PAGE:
Top Russian opposition leader Alexei Navalny was found guilty on Wednesday of embezzlement and given a five-year suspended sentence that threatens to end his bid to challenge President Vladimir Putin in a presidential poll next year.

A judge in the provincial city of Kirov found the Kremlin critic and anti-corruption campaigner guilty at a trial that he insists was aimed at knocking him out of the election expected in March 2018.

Navalny, 40, announced in December that he would run for president, with Putin widely expected to compete and win a fourth term despite not confirming his candidacy yet.

Russian law bans people serving such a sentence from standing for office but Navalny — who shot to prominence at the head of mass protests against Putin in 2011-2012 — pledged to appeal the verdict and insisted he would keep on campaigning. 

"According to the constitution I have a full right to take part in the elections and I will do that," Navalny said after the verdict. 

"I will continue to represent the interests of people who want to see Russia a normal, honest and non-corrupt country."

Navalny condemned the verdict as a "telegram from the Kremlin."

"Putin and his gang of thieves fear meeting us in elections," he wrote on Twitter. "And they are right: we will win."

The court was holding a retrial after Navalny and his co-defendant, businessman Pyotr Ofitserov were convicted of alleged embezzlement in 2013.

They allegedly defrauded the Kirov regional budget of 16 million rubles ($270,000) in a timber deal when Navalny was working as an advisor to the governor. 

The European Court of Human Rights last year quashed the 2013 ruling, saying the men did not have a fair trial.

But Russia's supreme court then ordered that Navalny and Ofitserov face a retrial.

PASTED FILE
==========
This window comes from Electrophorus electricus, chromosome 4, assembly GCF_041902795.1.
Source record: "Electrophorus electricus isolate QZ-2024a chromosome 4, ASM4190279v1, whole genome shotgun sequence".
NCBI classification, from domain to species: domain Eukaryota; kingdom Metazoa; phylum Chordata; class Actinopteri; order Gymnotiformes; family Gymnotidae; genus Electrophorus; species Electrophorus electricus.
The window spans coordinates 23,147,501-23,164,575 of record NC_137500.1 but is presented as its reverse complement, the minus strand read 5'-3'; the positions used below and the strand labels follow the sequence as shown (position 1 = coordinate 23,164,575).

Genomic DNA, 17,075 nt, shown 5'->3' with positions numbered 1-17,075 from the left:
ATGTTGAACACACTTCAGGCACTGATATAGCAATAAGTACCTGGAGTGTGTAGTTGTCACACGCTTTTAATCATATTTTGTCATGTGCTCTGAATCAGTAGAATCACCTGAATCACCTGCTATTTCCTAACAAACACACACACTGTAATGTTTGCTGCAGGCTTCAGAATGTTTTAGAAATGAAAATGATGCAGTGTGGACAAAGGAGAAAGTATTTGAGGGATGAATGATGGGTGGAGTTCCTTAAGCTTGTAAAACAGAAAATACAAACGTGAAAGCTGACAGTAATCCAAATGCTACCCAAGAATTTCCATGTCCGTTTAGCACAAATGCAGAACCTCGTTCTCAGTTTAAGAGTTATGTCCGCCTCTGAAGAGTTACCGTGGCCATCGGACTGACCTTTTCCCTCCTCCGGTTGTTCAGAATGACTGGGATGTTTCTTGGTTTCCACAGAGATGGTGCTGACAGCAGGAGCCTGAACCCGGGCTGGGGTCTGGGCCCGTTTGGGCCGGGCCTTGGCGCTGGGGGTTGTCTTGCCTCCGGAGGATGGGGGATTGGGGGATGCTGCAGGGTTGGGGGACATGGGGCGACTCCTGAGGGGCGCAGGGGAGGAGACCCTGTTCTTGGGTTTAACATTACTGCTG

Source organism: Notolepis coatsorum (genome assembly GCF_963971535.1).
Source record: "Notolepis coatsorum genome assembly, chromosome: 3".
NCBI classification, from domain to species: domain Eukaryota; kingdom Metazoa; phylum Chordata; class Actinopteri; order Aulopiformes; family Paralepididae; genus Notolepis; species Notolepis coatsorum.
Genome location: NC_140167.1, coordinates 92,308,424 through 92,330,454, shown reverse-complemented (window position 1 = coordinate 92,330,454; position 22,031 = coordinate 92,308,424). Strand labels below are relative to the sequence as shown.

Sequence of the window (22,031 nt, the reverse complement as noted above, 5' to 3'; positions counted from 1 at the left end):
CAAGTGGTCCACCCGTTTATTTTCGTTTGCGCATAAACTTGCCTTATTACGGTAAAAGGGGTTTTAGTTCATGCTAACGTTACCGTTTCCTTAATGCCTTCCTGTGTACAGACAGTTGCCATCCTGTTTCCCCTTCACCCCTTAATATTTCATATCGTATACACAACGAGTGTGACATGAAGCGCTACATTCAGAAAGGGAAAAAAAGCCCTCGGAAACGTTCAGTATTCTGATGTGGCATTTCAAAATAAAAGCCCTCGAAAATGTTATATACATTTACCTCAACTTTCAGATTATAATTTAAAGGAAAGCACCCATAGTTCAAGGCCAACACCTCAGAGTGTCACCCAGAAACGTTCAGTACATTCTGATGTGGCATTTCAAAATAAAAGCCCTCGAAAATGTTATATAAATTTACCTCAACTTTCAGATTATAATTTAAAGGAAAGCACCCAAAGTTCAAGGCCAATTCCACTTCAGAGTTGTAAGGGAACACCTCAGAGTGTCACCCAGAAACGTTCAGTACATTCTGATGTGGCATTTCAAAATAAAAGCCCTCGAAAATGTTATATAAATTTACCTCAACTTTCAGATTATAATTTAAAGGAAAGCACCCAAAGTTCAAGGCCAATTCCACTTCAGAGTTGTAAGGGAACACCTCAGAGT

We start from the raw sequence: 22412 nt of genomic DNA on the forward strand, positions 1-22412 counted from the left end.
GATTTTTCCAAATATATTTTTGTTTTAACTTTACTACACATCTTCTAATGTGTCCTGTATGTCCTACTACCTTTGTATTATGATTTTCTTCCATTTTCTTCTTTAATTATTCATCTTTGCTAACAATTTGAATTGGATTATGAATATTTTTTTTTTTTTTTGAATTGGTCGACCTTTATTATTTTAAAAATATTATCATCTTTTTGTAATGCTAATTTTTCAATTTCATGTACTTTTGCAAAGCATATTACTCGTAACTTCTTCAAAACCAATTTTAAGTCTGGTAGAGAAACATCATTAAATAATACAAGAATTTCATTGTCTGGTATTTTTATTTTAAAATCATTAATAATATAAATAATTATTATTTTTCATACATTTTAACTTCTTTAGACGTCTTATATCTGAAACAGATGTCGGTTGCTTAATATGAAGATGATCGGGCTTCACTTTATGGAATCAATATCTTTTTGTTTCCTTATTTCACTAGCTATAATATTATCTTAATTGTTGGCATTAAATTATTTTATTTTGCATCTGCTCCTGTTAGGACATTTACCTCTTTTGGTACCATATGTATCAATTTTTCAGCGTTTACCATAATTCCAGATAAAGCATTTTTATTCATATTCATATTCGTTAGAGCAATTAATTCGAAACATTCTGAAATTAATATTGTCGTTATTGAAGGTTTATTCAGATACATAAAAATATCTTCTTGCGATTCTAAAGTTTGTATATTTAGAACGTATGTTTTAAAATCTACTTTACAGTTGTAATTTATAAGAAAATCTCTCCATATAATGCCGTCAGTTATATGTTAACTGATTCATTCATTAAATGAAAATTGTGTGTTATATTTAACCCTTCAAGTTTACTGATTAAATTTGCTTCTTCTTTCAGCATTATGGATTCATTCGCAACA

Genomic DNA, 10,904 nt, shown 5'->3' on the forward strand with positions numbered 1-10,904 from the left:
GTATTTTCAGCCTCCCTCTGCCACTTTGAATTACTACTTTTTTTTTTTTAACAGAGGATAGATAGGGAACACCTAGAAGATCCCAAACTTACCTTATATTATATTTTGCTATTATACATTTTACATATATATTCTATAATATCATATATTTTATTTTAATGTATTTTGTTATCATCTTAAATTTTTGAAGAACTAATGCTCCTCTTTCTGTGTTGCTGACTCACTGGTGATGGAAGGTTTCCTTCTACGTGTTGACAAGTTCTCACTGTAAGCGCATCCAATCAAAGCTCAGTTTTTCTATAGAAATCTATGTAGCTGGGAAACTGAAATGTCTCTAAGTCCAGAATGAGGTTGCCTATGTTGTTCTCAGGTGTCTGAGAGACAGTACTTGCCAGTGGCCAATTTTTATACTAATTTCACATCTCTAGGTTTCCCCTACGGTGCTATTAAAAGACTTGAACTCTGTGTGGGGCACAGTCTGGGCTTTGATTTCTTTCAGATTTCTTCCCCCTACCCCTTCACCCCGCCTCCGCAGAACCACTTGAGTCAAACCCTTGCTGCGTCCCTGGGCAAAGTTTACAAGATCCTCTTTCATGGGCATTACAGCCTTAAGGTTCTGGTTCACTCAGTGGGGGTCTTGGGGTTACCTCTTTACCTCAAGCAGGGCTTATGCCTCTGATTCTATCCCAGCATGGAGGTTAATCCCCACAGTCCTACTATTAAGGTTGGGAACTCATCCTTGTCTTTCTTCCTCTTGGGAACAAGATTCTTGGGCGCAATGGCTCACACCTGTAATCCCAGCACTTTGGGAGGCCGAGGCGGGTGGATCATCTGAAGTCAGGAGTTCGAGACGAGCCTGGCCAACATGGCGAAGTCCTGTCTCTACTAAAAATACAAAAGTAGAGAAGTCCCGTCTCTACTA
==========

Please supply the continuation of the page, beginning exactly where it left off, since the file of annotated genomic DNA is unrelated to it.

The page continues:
The judge on Wednesday gave Navalny and Ofitserov exactly the same sentences as before and used almost identical wording in a ruling he read out over more than three hours.

Navalny's suspended sentence will run out in about 18 months as he already served most of the five years sentence prior to the retrial, his lawyer Olga Mikhailova told journalists.

The German foreign ministry voiced "concern" at the guilty verdict and insisted that Navalny "must continue to have the opportunity to participate in political life in Russia."

While Navalny insists he has enough legal avenues to overturn any ban on him running, the conviction should in theory now disqualify him from standing for president. 

If that happens it would eliminate the most prominent and eloquent representative of the marginalized opposition to Putin.

The Kremlin has denied it is behind the case against Navalny, and Putin's spokesman Dmitry Peskov rejected claims that Navalny's possible exclusion would make the 2018 poll less legitimate.

But political analyst Alexander Morozov said that letting Navalny stand would be too much of a "big risk" as Putin must eventually start casting an eye towards finding a potential successor. 

"Now the Kremlin only responds with police measures. Political dialogue is recognized as impossible," Morozov wrote in a comment on the RBK news site. 

In a legal confusion that Navalny hopes to exploit, the Russian constitution says anyone who is not in prison can stand for election.

Lawyer Vadim Kudryavtsev, who was not representing Navalny, told Kommersant FM radio that Navalny will be unable to stand if he loses his appeal, however.

If Navalny then takes his case back to the ECHR he is likely to win and get the verdict annulled again, the lawyer added.

After rising to fame with his fiery rhetoric at mass protests in Moscow Navalny finished runner-up to a Kremlin candidate in Moscow's 2013 mayoral race with 27 percent of the vote, an unprecedented amount for such a fierce Putin critic.

Navalny was allowed to compete in that race as he was appealing his first 2013 conviction.  

He later spent months under house arrest over another fraud case that saw his brother Oleg jailed in December 2014 for three and a half years as a co-defendant. 

The end of Navalny's latest trial comes as another member of Russia's marginalized opposition, Vladimir Kara-Murza, is in a coma with organ failure after suffering an "acute poisoning" last week, his wife said. 

So far there has been no confirmation of foul play over the incident, which comes two years after an earlier suspected poisoning nearly killed Kara-Murza. 

From PRI's The World ©2016 PRI